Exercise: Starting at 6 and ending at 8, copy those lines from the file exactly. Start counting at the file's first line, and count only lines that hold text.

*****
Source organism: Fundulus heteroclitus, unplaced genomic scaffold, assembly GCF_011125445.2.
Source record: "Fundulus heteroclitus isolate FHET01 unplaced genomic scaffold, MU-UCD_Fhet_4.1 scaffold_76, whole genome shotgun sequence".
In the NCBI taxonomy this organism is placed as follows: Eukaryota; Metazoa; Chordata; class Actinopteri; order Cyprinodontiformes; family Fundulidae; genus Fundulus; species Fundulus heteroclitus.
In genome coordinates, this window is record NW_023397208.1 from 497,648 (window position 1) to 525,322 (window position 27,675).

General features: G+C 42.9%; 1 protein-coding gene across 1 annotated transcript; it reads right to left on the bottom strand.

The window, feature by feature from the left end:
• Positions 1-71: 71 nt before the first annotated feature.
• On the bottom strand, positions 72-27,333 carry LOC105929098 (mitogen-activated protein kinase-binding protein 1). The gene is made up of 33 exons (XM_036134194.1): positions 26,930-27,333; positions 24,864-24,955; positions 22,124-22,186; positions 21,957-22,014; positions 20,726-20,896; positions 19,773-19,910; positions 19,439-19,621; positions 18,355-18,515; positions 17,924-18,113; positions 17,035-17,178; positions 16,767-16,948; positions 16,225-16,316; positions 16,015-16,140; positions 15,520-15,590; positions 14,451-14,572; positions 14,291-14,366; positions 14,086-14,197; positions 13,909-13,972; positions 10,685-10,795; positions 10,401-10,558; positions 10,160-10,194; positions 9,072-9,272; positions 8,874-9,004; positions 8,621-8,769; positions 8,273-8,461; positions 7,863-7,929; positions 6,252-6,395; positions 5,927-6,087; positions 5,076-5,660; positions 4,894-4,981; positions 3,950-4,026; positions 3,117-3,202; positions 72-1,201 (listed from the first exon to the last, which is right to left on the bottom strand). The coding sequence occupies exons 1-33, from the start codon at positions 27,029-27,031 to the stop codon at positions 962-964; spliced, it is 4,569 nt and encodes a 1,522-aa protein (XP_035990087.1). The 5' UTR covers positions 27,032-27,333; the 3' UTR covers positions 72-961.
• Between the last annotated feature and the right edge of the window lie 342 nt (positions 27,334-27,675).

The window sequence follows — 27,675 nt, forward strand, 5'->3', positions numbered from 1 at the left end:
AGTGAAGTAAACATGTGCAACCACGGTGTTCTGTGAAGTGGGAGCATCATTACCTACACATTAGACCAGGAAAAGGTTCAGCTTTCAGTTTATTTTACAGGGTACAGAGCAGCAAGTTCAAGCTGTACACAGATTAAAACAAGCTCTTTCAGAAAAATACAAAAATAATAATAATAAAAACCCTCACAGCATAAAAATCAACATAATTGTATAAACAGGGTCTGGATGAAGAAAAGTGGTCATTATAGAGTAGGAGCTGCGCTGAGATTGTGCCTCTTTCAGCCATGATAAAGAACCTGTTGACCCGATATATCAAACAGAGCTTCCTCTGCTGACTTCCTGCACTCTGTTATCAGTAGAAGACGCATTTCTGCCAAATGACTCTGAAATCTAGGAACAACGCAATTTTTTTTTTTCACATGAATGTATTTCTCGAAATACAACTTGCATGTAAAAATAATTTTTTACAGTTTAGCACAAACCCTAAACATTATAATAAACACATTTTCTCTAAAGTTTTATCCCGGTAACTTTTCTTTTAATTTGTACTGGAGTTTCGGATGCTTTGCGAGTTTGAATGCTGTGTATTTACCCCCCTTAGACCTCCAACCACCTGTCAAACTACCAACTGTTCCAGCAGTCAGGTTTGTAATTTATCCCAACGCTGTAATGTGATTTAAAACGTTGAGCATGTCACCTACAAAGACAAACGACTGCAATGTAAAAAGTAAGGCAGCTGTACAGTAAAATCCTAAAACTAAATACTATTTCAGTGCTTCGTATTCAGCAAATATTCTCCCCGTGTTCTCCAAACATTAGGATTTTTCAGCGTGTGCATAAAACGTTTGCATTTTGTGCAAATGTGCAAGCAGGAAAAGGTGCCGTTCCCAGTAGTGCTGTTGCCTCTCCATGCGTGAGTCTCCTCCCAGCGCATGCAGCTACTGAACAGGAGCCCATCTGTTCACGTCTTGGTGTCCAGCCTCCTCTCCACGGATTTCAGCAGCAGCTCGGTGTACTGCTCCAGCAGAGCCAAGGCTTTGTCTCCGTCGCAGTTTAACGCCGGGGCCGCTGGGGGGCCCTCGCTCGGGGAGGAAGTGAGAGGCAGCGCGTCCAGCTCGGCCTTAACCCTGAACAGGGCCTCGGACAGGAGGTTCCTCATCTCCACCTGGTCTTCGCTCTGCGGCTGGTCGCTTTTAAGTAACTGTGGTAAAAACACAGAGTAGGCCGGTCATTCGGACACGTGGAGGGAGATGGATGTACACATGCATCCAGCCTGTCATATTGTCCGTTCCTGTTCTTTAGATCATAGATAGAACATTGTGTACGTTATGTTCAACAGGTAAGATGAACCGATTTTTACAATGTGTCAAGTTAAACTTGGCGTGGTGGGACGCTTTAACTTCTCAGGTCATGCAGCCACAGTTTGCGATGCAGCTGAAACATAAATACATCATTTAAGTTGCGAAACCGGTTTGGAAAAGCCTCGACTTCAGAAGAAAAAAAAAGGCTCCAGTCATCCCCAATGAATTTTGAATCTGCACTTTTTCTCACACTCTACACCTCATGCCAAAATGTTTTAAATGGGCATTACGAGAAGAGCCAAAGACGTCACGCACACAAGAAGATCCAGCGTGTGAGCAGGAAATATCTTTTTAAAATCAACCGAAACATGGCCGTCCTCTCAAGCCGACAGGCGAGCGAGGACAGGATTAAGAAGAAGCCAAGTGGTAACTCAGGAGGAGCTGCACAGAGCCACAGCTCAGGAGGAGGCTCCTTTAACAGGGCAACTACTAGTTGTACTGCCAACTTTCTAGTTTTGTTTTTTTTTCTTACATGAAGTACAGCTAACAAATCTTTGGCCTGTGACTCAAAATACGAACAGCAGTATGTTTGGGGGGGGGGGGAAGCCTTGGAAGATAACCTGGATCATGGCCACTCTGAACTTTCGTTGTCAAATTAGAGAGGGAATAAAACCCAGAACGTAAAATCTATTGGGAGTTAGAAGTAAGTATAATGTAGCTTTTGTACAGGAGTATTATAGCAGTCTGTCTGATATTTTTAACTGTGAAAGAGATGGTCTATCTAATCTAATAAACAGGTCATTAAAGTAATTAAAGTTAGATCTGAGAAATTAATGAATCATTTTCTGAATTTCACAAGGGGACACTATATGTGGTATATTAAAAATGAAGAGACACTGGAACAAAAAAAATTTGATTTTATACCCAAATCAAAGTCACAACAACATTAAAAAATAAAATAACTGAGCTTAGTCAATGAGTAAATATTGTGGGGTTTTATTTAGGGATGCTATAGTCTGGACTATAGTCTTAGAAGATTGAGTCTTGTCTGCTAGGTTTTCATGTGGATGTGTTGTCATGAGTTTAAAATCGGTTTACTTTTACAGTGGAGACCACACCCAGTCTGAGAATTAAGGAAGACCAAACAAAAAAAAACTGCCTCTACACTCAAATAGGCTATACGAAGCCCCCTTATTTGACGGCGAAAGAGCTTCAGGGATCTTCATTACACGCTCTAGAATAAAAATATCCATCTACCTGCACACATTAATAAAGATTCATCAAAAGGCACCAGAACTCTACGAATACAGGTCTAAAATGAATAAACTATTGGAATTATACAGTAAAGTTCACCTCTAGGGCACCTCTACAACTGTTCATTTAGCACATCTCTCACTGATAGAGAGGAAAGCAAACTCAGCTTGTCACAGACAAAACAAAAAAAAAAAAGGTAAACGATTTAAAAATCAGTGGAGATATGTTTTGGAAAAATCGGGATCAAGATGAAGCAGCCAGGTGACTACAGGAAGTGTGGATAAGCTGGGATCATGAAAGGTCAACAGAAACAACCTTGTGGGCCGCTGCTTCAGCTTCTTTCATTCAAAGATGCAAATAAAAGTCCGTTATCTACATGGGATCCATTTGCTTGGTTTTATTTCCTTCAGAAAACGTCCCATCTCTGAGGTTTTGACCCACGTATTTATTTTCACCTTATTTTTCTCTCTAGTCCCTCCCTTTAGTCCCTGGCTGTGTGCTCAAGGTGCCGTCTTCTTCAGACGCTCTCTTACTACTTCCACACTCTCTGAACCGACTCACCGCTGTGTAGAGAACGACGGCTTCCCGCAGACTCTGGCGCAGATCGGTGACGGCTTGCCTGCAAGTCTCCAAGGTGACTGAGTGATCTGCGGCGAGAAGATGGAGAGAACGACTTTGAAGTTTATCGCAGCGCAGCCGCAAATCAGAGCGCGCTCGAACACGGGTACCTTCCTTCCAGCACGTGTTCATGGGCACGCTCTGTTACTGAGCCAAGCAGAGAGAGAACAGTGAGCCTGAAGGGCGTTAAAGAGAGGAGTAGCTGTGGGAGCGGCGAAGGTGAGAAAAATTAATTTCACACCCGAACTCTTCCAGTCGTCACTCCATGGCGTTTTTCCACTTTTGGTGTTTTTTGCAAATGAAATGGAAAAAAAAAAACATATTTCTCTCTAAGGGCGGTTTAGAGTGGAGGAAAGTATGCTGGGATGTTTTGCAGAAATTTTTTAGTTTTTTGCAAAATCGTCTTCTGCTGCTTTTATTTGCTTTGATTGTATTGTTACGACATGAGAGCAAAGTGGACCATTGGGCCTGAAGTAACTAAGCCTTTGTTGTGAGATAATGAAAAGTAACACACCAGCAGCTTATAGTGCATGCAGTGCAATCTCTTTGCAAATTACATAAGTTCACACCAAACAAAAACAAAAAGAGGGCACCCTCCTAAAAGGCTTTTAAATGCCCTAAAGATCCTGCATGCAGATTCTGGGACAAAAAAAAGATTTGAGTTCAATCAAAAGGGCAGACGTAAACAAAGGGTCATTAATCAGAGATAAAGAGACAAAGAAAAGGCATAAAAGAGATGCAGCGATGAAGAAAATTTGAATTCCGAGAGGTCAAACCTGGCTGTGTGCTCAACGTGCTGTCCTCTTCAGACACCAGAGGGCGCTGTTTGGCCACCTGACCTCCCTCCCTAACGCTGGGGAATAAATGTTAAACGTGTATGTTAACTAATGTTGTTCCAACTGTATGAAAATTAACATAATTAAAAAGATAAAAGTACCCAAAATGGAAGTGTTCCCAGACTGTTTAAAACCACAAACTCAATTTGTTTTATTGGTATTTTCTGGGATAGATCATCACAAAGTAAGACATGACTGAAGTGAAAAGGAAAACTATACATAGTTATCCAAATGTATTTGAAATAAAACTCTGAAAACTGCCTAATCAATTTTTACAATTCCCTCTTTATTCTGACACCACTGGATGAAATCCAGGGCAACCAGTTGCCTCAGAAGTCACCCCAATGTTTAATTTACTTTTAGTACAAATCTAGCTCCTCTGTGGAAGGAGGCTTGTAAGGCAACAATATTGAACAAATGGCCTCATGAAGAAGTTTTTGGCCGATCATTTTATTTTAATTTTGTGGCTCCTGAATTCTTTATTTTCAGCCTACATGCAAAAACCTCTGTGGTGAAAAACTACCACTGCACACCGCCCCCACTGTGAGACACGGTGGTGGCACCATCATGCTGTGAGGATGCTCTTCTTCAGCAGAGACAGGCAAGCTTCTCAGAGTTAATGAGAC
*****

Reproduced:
The window, feature by feature from the left end:
• Positions 1-71: 71 nt before the first annotated feature.
• On the bottom strand, positions 72-27,333 carry LOC105929098 (mitogen-activated protein kinase-binding protein 1). The gene is made up of 33 exons (XM_036134194.1): positions 26,930-27,333; positions 24,864-24,955; positions 22,124-22,186; positions 21,957-22,014; positions 20,726-20,896; positions 19,773-19,910; positions 19,439-19,621; positions 18,355-18,515; positions 17,924-18,113; positions 17,035-17,178; positions 16,767-16,948; positions 16,225-16,316; positions 16,015-16,140; positions 15,520-15,590; positions 14,451-14,572; positions 14,291-14,366; positions 14,086-14,197; positions 13,909-13,972; positions 10,685-10,795; positions 10,401-10,558; positions 10,160-10,194; positions 9,072-9,272; positions 8,874-9,004; positions 8,621-8,769; positions 8,273-8,461; positions 7,863-7,929; positions 6,252-6,395; positions 5,927-6,087; positions 5,076-5,660; positions 4,894-4,981; positions 3,950-4,026; positions 3,117-3,202; positions 72-1,201 (listed from the first exon to the last, which is right to left on the bottom strand). The coding sequence occupies exons 1-33, from the start codon at positions 27,029-27,031 to the stop codon at positions 962-964; spliced, it is 4,569 nt and encodes a 1,522-aa protein (XP_035990087.1). The 5' UTR covers positions 27,032-27,333; the 3' UTR covers positions 72-961.